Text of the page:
Over 80 fact-checking organisations have come together to list four simple ways YouTube could combat the rampant spread of misinformation on their platform, if it felt so inclined.
In an open letter to YouTube CEO Susan Wojcicki, The International Fact-Checking Network’s called out YouTube as “one of the major conduits of online disinformation and misinformation worldwide,” and proposed it partner with them to implement policies for combating misinformation.
“YouTube is allowing its platform to be weaponized by unscrupulous actors to manipulate and exploit others, and to organize and fundraise themselves,” the letter stated. Signed by dozens of fact-checking organisations from across the globe, U.S. signatories include FactCheck.org, MediaWise, PolitiFact, and The Washington Post Fact Checker.
“Your company platform has so far framed discussions about disinformation as a false dichotomy of deleting or not deleting content,” the letter continued. “By doing this, YouTube is avoiding the possibility of doing what has been proven to work: our experience as fact-checkers together with academic evidence tells us that surfacing fact-checked information is more effective than deleting content [original emphasis].”
While COVID-19 misinformation is the most immediately obvious issue, The International Fact-Checking Network noted YouTube has hosted medical misinformation such as false cancer cures for years. Political misinformation and hate speech are also significant concerns, with the letter claiming their damaging impact has been seen in multiple countries including Germany, Brazil, Taiwan, and, of course, the U.S.
“The examples are too many to count,” The International Fact-Checking Network wrote. “We are glad that the company has made some moves to try to address this problem lately, but based on what we see daily on the platform, we think these efforts are not working — nor has YouTube produced any quality data to prove their effectiveness.”
Last September, YouTube announced an update to its medical misinformation policy that would ban dangerous anti-vaccination content.
YouTube declined to comment on whether it would be taking up The International Fact-Checking Network’s invitation to collaborate, but said in a statement to Mashable that it considers the situation to have “more nuance” than simply requiring more fact checking.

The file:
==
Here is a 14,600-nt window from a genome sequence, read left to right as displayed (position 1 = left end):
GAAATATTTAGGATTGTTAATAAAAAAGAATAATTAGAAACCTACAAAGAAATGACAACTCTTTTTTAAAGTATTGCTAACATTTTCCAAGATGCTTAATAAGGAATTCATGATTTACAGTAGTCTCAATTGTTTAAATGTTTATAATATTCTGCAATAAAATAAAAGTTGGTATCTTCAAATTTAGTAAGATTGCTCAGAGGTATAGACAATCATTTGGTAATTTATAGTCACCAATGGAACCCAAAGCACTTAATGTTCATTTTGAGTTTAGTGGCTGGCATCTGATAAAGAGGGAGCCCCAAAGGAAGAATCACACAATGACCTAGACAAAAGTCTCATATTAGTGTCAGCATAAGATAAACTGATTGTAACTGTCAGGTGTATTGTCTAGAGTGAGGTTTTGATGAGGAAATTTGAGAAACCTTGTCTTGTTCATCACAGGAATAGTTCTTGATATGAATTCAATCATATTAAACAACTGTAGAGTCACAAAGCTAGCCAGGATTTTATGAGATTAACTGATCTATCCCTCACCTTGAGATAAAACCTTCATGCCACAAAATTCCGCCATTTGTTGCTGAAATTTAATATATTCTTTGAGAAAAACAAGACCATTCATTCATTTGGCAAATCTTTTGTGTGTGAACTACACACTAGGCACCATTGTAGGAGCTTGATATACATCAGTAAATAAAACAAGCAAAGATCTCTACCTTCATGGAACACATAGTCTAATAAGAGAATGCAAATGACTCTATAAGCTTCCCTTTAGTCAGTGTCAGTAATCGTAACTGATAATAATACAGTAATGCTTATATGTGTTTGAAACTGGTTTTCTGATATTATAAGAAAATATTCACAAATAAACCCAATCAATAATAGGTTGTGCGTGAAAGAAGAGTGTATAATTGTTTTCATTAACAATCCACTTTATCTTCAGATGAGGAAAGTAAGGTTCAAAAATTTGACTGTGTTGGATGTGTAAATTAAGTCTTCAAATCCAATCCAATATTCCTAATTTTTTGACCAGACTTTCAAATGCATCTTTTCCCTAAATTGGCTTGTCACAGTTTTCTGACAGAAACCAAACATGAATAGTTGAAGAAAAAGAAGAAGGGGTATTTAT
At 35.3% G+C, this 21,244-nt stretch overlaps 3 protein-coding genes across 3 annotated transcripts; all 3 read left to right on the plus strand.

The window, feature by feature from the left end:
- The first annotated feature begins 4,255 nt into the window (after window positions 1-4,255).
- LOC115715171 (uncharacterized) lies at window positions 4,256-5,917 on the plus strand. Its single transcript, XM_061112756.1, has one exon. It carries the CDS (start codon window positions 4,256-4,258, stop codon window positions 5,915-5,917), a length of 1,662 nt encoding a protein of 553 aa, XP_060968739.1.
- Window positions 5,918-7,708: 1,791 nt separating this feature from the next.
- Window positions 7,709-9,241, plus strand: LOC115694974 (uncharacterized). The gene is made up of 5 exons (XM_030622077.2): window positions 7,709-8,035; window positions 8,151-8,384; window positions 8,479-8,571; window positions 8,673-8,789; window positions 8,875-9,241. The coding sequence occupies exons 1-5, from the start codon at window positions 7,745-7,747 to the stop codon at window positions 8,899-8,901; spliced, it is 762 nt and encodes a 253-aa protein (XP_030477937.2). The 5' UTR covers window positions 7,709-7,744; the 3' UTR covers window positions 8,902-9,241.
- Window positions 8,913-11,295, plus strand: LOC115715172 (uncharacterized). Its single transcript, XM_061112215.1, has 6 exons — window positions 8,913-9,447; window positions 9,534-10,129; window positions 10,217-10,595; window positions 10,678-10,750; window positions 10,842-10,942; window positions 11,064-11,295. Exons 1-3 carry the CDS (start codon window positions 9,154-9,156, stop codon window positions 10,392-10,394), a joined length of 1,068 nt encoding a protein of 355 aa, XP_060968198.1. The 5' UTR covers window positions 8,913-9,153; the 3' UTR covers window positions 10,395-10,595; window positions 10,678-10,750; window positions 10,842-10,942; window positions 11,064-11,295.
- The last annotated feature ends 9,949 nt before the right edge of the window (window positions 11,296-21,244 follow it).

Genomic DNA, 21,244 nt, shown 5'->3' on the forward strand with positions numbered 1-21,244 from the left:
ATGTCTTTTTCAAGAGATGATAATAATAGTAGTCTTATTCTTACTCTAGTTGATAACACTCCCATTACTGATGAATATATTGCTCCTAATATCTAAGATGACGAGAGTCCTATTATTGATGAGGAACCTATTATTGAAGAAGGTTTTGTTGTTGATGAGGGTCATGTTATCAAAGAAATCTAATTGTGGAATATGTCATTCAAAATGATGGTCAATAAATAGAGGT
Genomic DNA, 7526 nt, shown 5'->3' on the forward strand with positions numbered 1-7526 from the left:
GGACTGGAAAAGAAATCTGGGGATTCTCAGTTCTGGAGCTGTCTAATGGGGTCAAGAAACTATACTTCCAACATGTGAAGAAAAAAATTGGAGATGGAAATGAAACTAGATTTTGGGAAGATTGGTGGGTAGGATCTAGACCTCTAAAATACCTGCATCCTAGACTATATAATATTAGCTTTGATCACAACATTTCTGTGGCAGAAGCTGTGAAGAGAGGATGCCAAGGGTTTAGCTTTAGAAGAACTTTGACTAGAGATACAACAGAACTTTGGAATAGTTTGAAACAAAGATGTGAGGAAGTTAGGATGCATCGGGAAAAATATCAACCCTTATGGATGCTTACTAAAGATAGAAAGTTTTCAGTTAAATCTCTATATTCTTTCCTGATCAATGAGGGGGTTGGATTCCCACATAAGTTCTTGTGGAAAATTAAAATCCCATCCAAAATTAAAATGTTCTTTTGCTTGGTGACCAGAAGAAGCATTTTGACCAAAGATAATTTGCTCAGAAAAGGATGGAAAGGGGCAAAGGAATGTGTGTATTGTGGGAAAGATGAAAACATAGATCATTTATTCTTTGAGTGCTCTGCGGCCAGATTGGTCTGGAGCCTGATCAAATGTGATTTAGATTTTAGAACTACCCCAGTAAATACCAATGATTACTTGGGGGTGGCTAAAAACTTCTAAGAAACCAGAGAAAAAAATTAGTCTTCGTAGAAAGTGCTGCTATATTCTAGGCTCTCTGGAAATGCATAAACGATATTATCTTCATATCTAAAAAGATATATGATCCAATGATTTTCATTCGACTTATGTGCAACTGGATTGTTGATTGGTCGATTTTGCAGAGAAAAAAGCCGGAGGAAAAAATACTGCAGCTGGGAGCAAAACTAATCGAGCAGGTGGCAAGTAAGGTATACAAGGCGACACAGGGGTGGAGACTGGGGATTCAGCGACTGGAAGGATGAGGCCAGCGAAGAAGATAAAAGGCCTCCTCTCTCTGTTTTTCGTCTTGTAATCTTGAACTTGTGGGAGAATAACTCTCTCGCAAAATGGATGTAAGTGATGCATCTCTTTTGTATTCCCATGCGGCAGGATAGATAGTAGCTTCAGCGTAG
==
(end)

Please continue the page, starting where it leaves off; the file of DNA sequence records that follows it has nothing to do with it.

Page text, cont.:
“Fact checking is a crucial tool to help viewers make their own informed decisions, but it’s one piece of a much larger puzzle to address the spread of misinformation,” YouTube spokesperson Elena Hernandez said in a statement to Mashable.
Hoping to staunch the tide of misinformation, The International Fact-Checking Network’s letter offered YouTube four simple suggestions on how it could stop facilitating the spread of misinformation. These are:
Commit to “meaningful transparency” on misinformation by supporting independent research, and publishing its full misinformation moderation policy — including the data powering its moderation algorithm.
Investing in independent fact-checking, while prominently debunking misinformation and providing context either superimposed on misleading videos or as extra video content.
Prevent YouTube’s algorithm from recommending videos by creators whose content is repeatedly flagged as disinformation (particularly where they monetise their content).
Expand its efforts to combat misinformation in languages other than English, and provide country-specific data. The International Fact-Checking Network noted that misinformation on YouTube flew under the radar particularly in non-English speaking countries.
YouTube told Mashable it currently works with international publishers to add third-party context in information panels under some videos in some countries, and is looking to expand this further. The company also noted it already has policies against COVID-19 misinformation that “poses a serious risk of egregious harm,” hate speech, harassment, and election misinformation, and claims its systems “raise authoritative content and reduce recommendations of borderline misinformation in all countries [in which they] operate.” The Google News Initiative (Google owns YouTube) gave the International Fact-Checking Network $1 million “to bolster fact checking and verification efforts across the world,” Hernandez said.
Of course, The International Fact-Checking Network’s point is that YouTube’s current policies historically haven’t appeared terribly effective, and that more needs to be done. It also probably shouldn’t be recommending “borderline misinformation” at all.
“Over the years, we’ve invested heavily in policies and products in all countries we operate to connect people to authoritative content, reduce the spread of borderline misinformation, and remove violative videos,” said Hernandez. “We’ve seen important progress, with keeping consumption of recommended borderline misinformation significantly below 1% of all views on YouTube, and only about 0.11% of all views are of violative content that we later remove. We’re always looking for meaningful ways to improve and will continue to strengthen our work with the fact checking community.”
However, these seemingly small percentages add up to a lot when you consider that YouTube has over 2 billion monthly logged-in users.
“And every day, people watch over a billion hours of video and generate billions of views,” YouTube boasts.
That means videos with misinformation get tens of millions of views every day, no matter how YouTube tries to spin it.